Sunday, August 16, 2009

Less Bliss and more Boredom

Three weeks after our inbound flight, it was time to say goodbye to the European summer and brace for the Australian winter. Not that we noticed much difference: we spent our first afternoon back in Australia soaking in the sun at Balmoral Beach, officially for the sole purpose of helping our Circadian Clock readjust itself to Australian time.

The flight back was very long, entirely experienced in economy class and entirely uneventful. The photo below was taken at sunrise over the Queensland coast, about one hour before touchdown at Sydney.

The Great Circle from Frankfurt to Seoul took us over Berlin, Gdansk at sunset, the Russian exclave of Kaliningrad, Riga and Tartu before entering Russian airspace not too far from St Petersburg.

Entering Russian airspace in a Korean Air 747 brings back memories of KAL 007, the airliner shot down by the USSR Air Force in 1983. I was only nine at the time but I remember reading about it in the Midi Libre newspaper while on summer holidays with my grandparents in the South of France. Not that I was reading international news at such an early age, I was most likely attracted to the article by a photo of the airliner.

In Russian airspace we used a metric flight level at 11000 meters. However, when flying from Poland to Lithuania through the small Russian territory around Kaliningrad, we stayed at FL 350, i.e. 35,000 feet above the reference datum of 1013.25 hPa.

The landscapes of the Gobi desert over Mongolia and north-western China reminded me of the Australian Outback, minus the color red. Then I realised that, since the Great Wall of China was built in order to ward off Mongolian invasions our flightpath would eventualy cross it and I could maybe spot it from the airplane. I remembered something about it being visible from space, so if I kept my face glued to the window I would not miss it. How awesome would that be.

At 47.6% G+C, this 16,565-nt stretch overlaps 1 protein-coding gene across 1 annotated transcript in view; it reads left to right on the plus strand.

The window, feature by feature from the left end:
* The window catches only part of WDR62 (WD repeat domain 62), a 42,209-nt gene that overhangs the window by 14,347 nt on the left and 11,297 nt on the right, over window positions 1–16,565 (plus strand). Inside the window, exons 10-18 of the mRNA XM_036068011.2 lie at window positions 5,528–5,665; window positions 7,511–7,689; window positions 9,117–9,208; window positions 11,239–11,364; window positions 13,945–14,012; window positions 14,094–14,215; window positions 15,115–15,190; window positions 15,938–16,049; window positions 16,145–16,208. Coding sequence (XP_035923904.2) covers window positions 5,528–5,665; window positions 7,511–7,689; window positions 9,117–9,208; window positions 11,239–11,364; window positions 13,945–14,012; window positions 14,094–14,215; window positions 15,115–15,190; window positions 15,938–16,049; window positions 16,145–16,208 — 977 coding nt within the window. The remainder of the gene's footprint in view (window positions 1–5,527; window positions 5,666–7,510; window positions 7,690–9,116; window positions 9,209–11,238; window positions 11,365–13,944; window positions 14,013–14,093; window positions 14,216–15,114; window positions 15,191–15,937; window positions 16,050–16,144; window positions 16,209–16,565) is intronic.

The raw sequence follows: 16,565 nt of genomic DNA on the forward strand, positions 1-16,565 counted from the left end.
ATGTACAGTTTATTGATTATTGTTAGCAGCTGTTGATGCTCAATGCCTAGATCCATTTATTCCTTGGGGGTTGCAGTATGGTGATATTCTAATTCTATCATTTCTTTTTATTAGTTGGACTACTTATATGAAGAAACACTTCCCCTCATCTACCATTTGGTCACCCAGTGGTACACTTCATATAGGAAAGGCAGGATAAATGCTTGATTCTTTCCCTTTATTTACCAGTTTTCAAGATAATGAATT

Unfortunately this was not meant to be as a thick layer of stratus clouds started building below us as we approached Beijing from the north-west. Soon after the airliner altered its south-easterly course to track due south towards Beijing, before resuming a more direct route to Seoul.

The reason for the dogleg could be seen right out the window: a massive thunderstorm had developped right on our intended flightpath.

On approach to Seoul I could observe the little crystals of ice that build up on the inside side of the window quickly melt as we passed through the freezing level at about 15,000ft. Yes, I was utterly bored at this stage of the flight.

By the way, I learnt by reading a German flying magazine on holidays that the German word for freezing level is Nullgradgrenze, literaly "zero degree limit". Another funny one is Wolkenuntergrenze, which means cloud base.

We approached Sydney at sunrise, Brooklyn bridge is sort of visible on the photo below.

We landed on 34L at Sydney after a left-hand circuit. We cleared Customs and Quarantine relatively quickly and jumped into a cab direction home. Just like most cabs it had a GPS on the dashboard.

It's amazing how in the space of a couple of decades a classified military technology initially developed during the Cold War to guide ICBMs has now found its way into most cars, mobile phones and of course airplanes.

It's in 1983 that the Reagan Administration took the decision to declassify the NAVSTAR GPS satellite navigation system in order to allow civilian applications, such as better navigation systems for airplanes. It became operational in 1990, just in time for the first Gulf War.

A decision that was taken when it became clear that the downing of Korean Airlines flight KAL 007 by a Russian fighter jet had been triggered by a navigation error that took it over a prohibited section of Russian airspace.

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